Off-Season Targets: Michael Hutchinson

Off-Season Targets: Michael Hutchinson


Off-Season Targets: Michael Hutchinson


The Winnipeg Jets were desperate for goaltending help last July, and as a result invested in veteran free agent Steve Mason. The bad news? Mason wasn’t the answer for the club and has another year left on his contract that pays him $4,100,000 per season.

The good news? The Jets found their goaltender in the form of Connor Hellebuyk, who went 44-11-9 with a .924 SV% for the Jets this season. He’s a Vezina Trophy finalist this spring and is leading Winnipeg in the Stanley Cup Playoffs currently.

Lost in this shuffle is Michael Hutchinson, who was an NHL regular for the Jets during the 2016-17 season. After a bit of a tough go, Hutchinson found himself in the AHL with the Manitoba Moose this season. Instead of pout, Hutchinson was one of the AHL’s best goalies and is heading to market this July.

Why Is He Out There?:

There is no doubt now, Winnipeg’s franchise goalie is Connor Hellebuyk. After a disastrous first season with the Jets, no one is going to touch Steve Mason’s final year, so it is safe to assume the Jets will use him as their backup option heading into October.

Hutchinson isn’t going to re-sign to be the third man in the organization, and will almost certainly be looking for an NHL job this summer. After his work in the minors, it is safe to assume some team is going to give him that job. He earned it.

With no room at the inn in Winnipeg, it makes sense that Hutchinson will hit the road as a free agent.

What Does He Do Well?:

Hutchinson has proven to be a strong goaltending option at the minor-league level throughout his career. This season’s .935 SV% in the AHL, combined with a 17-5-1 record in 26 appearances, isn’t overly surprising. After all, this is a goaltender who posted seasons of .923 (2013-14), .914 (2012-13) and .927 (2011-12) in the AHL earlier in his career.

It’s the NHL numbers that leave something to be desired, admittedly. Hutchinson only ended up in the AHL this season because he struggled in the NHL during the 2016-17 campaign. That year, with the Jets, he posted a 9-12-3 record in 28 appearances with a .903 SV% and a 2.92 GAA.

Hutchinson’s best NHL season came back in 2014-15 when he went 21-10-5 with a .914 SV% and 2.39 GAA. That success in the NHL didn’t last.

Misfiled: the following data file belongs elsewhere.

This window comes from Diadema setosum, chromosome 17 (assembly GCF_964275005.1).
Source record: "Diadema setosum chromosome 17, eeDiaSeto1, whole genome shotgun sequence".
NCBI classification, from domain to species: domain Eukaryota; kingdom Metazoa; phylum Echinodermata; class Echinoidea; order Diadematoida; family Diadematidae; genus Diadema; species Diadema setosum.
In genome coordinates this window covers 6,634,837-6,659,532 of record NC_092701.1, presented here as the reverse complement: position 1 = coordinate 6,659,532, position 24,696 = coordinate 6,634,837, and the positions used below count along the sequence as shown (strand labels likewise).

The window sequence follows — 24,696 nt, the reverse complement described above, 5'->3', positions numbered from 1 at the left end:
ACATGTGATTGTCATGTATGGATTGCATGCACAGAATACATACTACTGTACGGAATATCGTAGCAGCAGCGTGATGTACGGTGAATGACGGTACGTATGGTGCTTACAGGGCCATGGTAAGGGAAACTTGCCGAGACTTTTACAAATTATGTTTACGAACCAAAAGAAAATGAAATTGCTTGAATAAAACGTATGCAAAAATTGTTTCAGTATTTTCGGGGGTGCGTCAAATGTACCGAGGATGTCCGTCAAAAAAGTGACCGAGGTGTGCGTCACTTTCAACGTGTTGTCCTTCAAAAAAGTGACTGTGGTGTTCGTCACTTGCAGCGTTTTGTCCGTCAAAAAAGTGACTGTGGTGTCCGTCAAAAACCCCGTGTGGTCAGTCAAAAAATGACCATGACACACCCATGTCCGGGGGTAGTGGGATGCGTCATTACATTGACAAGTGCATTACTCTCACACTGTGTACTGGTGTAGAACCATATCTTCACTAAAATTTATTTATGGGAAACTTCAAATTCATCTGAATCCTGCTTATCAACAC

Here’s a look at Hutchinson’s scouting report via The Hockey News.

Assets: Mirrors shooters well and gets into his butterfly quickly, using good mobility and quickness for his long frame. Since he is rare–he catches with his right hand–he is hard for many shooters to read.

Flaws: Sometimes gets too deep into his crease when he could be cutting off angles and challenging shooters more. Could be more aggressive in general, and must show he can be more consistent.

Career Potential: Solid goaltender with a little upside.

Where Will He Play/Where Should He Play?:

If the Oilers were to sign Hutchinson, it would be to compete with Al Montoya for the backup job in Edmonton. I know guaranteeing players a role is taboo in hockey, but I’d imagine Hutchinson wouldn’t sign somewhere unless he had some sort of guarantee that he’d get NHL time after the disappointment of this season.

I’m not sure if Hutchinson is an NHL-level backup. He’s surely borderline, but recent history in the league suggests he is a below average option. Yes, in theory he could fill this hole, but it almost seems like he is best suited to being a workhorse at the AHL level.

What Will He Cost:

A one-year deal likely is all Hutchinson will be able to garner as a free agent this summer. In terms of salary, Hutchinson made $1,150,000 on the cap in each of the last two years. In terms of actual money, he made $1,300,000 this past season.

After a year largely spent in the AHL (Only three NHL appearances), a salary around $1,000,000 will almost certainly be enough for this player. It’s an affordable option.

Closing Argument:

Michael Hutchinson is a very interesting free agent option. He’s a proven goalie in the AHL, but has had his fair share of struggles at the NHL-level. At age 28, he likely is what he is at this point. That’s a high-level number three goaltender for an NHL team.

If the Oilers didn’t have Al Montoya, I’d be all for signing Hutchinson this July. That said, I’m not sure Hutchinson is an upgrade on Montoya by any means, and it seems like he’s a very similiar netminder to Laurent Brossoit, who many think is as good as gone from the Oilers.

Interesting, but I’d take a pass on Hutchinson this summer if I were the Oilers. In fact, after drafting him in 2008 with Boston, Peter Chiarelli has already taken a pass on this player by not qualifying him as an RFA in 2013.

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